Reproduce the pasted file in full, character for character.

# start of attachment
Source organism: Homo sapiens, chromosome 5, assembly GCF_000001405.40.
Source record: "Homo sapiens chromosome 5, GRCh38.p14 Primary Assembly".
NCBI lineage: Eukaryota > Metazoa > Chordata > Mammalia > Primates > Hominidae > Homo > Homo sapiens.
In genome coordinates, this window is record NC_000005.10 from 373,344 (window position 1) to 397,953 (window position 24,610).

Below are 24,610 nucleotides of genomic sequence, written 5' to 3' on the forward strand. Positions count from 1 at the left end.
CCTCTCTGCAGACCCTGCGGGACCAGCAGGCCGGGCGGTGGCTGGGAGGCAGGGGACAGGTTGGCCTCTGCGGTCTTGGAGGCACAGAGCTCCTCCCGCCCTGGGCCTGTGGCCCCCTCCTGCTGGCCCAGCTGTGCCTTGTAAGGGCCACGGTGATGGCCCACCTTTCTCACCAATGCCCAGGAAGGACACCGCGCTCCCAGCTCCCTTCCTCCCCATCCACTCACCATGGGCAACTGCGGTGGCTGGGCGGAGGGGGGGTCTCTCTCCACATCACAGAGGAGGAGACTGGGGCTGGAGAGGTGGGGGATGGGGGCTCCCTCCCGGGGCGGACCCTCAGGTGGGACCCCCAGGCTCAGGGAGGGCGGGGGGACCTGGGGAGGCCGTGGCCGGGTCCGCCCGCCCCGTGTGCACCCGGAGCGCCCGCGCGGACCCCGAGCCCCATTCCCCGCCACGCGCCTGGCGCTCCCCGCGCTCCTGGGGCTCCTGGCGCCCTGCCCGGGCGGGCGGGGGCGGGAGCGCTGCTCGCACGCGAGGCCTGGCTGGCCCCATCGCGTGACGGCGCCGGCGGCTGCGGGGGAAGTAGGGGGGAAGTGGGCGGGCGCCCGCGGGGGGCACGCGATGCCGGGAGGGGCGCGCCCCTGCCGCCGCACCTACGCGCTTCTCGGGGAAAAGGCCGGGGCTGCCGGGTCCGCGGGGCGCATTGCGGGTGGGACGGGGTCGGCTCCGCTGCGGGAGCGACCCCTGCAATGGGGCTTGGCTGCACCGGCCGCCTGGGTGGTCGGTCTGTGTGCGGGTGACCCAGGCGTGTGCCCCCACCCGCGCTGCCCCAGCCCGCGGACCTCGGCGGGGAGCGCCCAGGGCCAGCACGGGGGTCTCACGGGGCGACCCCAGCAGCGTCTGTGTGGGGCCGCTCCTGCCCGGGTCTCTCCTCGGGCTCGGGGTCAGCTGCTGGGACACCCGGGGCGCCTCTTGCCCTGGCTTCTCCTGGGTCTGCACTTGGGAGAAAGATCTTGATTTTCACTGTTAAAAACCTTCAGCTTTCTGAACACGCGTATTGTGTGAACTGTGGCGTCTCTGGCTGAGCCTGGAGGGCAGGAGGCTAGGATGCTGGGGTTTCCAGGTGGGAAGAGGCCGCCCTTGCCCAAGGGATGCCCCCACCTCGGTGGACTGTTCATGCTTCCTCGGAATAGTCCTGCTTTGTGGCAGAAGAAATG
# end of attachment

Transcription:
Source organism: Homo sapiens, chromosome 5, assembly GCF_000001405.40.
Source record: "Homo sapiens chromosome 5, GRCh38.p14 Primary Assembly".
NCBI lineage: Eukaryota > Metazoa > Chordata > Mammalia > Primates > Hominidae > Homo > Homo sapiens.
In genome coordinates, this window is record NC_000005.10 from 373,344 (window position 1) to 397,953 (window position 24,610).

Below are 24,610 nucleotides of genomic sequence, written 5' to 3' on the forward strand. Positions count from 1 at the left end.
CCTCTCTGCAGACCCTGCGGGACCAGCAGGCCGGGCGGTGGCTGGGAGGCAGGGGACAGGTTGGCCTCTGCGGTCTTGGAGGCACAGAGCTCCTCCCGCCCTGGGCCTGTGGCCCCCTCCTGCTGGCCCAGCTGTGCCTTGTAAGGGCCACGGTGATGGCCCACCTTTCTCACCAATGCCCAGGAAGGACACCGCGCTCCCAGCTCCCTTCCTCCCCATCCACTCACCATGGGCAACTGCGGTGGCTGGGCGGAGGGGGGGTCTCTCTCCACATCACAGAGGAGGAGACTGGGGCTGGAGAGGTGGGGGATGGGGGCTCCCTCCCGGGGCGGACCCTCAGGTGGGACCCCCAGGCTCAGGGAGGGCGGGGGGACCTGGGGAGGCCGTGGCCGGGTCCGCCCGCCCCGTGTGCACCCGGAGCGCCCGCGCGGACCCCGAGCCCCATTCCCCGCCACGCGCCTGGCGCTCCCCGCGCTCCTGGGGCTCCTGGCGCCCTGCCCGGGCGGGCGGGGGCGGGAGCGCTGCTCGCACGCGAGGCCTGGCTGGCCCCATCGCGTGACGGCGCCGGCGGCTGCGGGGGAAGTAGGGGGGAAGTGGGCGGGCGCCCGCGGGGGGCACGCGATGCCGGGAGGGGCGCGCCCCTGCCGCCGCACCTACGCGCTTCTCGGGGAAAAGGCCGGGGCTGCCGGGTCCGCGGGGCGCATTGCGGGTGGGACGGGGTCGGCTCCGCTGCGGGAGCGACCCCTGCAATGGGGCTTGGCTGCACCGGCCGCCTGGGTGGTCGGTCTGTGTGCGGGTGACCCAGGCGTGTGCCCCCACCCGCGCTGCCCCAGCCCGCGGACCTCGGCGGGGAGCGCCCAGGGCCAGCACGGGGGTCTCACGGGGCGACCCCAGCAGCGTCTGTGTGGGGCCGCTCCTGCCCGGGTCTCTCCTCGGGCTCGGGGTCAGCTGCTGGGACACCCGGGGCGCCTCTTGCCCTGGCTTCTCCTGGGTCTGCACTTGGGAGAAAGATCTTGATTTTCACTGTTAAAAACCTTCAGCTTTCTGAACACGCGTATTGTGTGAACTGTGGCGTCTCTGGCTGAGCCTGGAGGGCAGGAGGCTAGGATGCTGGGGTTTCCAGGTGGGAAGAGGCCGCCCTTGCCCAAGGGATGCCCCCACCTCGGTGGACTGTTCATGCTTCCTCGGAATAGTCCTGCTTTGTGGCAGAAGAAATG